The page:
Reducing Light Pollution on Your Property

Most people do not realize how easy it is to reduce the negative impacts of Light Pollution on their own property.  This document will show you how to create very effective shielding for the common residential floodlight.  The common floodlight found at most homes is merely a screw-in bulb that is mounted in an outdoor light socket.  Throughout the 50 year history of this lamp, surprisingly it has never had an effective shield available.

The materials to create the shielding for these lamps is readily available from any hardware or home improvement center and the cost per shield is generally less than $5.00 US.  After making and installing this shield you will immediately notice more light reaching the ground below the floodlight.  This occurs because the shield redirects the wasted light onto the ground where you need it.  The light is not amplified by the shield, though you might think that it is when seeing the results on the ground after installation.  Illumination that would otherwise be wasted into your trees, onto your neighbor's property, and into the night sky is reclaimed to remain within your own property lines.

The tools needed to create this shield are found in nearly every home and you do not need to be overly talented with your hands either.  You will need a pair of tinsnips (preferred) and a standard flat blade screwdriver.  If you do not own a pair of tinsnips, a strong pair of sissors to cut the flat pattern will do the job, too.

 Materials List




 5" diameter stainless steel hose clamp


 10" L. x 7" W. aluminum roof flashing (Available in 20' rolls or in sheets)

 roofing / carpentry

To prepare for making the flat metal blank, trace the pattern shown below onto a piece of stiff paper or cardboard.  This step will be very helpful to help prepare for cutting the metal and it will also allow you to easily make more than one shield.  Manilla file folders work very well for this purpose.  Use this pattern as a template to trace the cut lines onto the aluminum sheet and cut it out.  Be very careful of the sharp metal edges that result when cutting the pattern.

Flat blank cutting pattern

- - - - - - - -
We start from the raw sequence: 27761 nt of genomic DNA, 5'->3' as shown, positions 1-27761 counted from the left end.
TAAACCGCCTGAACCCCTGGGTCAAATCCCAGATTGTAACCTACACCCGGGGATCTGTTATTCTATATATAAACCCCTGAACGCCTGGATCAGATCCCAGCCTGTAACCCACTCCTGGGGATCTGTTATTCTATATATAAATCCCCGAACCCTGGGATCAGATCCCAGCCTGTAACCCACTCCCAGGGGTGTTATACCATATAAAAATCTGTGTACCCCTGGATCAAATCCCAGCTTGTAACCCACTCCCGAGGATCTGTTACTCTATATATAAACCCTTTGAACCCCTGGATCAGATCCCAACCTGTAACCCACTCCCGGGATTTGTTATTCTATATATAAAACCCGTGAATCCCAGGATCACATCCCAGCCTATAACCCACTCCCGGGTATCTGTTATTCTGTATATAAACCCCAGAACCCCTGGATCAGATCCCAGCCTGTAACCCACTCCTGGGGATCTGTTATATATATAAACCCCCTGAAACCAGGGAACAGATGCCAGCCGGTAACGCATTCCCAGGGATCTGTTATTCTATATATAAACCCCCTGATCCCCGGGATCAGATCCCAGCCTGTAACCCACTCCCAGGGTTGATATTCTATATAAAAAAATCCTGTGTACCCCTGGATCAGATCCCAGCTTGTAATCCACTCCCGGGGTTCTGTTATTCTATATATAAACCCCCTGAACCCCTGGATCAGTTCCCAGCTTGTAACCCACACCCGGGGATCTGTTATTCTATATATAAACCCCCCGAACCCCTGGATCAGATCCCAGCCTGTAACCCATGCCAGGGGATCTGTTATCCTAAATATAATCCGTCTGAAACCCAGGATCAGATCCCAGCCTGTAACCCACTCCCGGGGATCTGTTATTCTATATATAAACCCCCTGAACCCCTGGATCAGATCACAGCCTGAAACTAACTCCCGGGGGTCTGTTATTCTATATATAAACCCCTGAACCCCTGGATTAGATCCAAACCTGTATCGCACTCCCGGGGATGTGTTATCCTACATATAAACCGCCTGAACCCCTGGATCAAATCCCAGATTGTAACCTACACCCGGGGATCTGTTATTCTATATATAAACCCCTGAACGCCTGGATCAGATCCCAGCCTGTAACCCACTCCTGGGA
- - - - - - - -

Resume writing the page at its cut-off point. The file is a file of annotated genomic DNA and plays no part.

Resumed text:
Click to view image full size

After the metal blank is cut to the proper shape, sand the sharp edges lightly with some 150 grit silicon carbide sandpaper.  This deburring process will make the shield safer to handle while attaching it to the lamp.  Review the photo below to see the final shape.  Essentially, this shield is merely a cylintrical section, and it works very well to contain stray light that typically results from this type of lamp.

Components for PAR floodlight shield


Preparing for installation entails removing the lamp from the fixture so the shield may be formed to the proper arc before climbing the ladder to do this in place.  This will allow you to practice on the necessary steps before climbing the ladder to perform the final installation.

Remove the bulb from the socket first

Those who are familiar with bending metal know that all metals have a memory and wish to return to their original shape after bending.  To assure a proper fit, I use a cardboard tube that is one inch smaller in diameter to form the shield before installation.  If you purchase roof flashing in a roll rather than using flat blanks the metal will have the tendency to roll up on the edges.  This makes installing and forming the shield easier than when beginning with a flat piece of metal.

Installing the shield after shaping curve

After installing the shield and tightening the clamp to hold it in place you must verify the aiming angle of the fixture.  To achieve Full Cutoff specifications (no light shining above the horizontal plane) the fixture should be aimed so the bottom of the shield is level and parallel with the ground as shown in the photo directly below.

The installed shield appears in the photo above

*** Important Notes ***

This type of shield should only be installed on floodlight bulbs that have a raised edge around the perimeter of the front lens.  A cross section of the bulb this shield is designed for is shown below.

Lamp section


Do not use this shield on bulbs that have a smooth surface around the outter perimeter of the bulb because this might lead to lamp implosion after the bulb heats up due to different thermal expansion coefficients and supplementary pressure introduced by the clamp.

Never install a shield of this kind when the lamp is turned on because of a possible electrical shock hazard and also because the lamp may be hot enough to cause a painful burn.  As a precaution be sure to shut the circuit breaker or remove the fuse for the electrical circuit that powers the light fixture before removing the bulb and installing the shield.

Check the condition of the rubber gasket on the lamp fixture to assure it is in good condition.  This gasket forms a water-tight seal between the lamp and the fixture socket.  If the gasket is cracked or has pieces missing, replace the fixture to remove a potential fire hazard.


The installation and fabrication of this outdoor lighting shield is entirely at the risk of the installer and materials fabricator.  The author providing this information shall not be held responsible for any resulting injuries or consequential damages of any kind whatsoever.  Be careful when installing shielding or working on a ladder!  Assure the ladder is firmly in place and never stand on the top step of any step-ladder.  If your ladder is too short to reach the light fixture safely consider hiring an electrician to install this shield for you.

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Copyright ©2001 C.Haas

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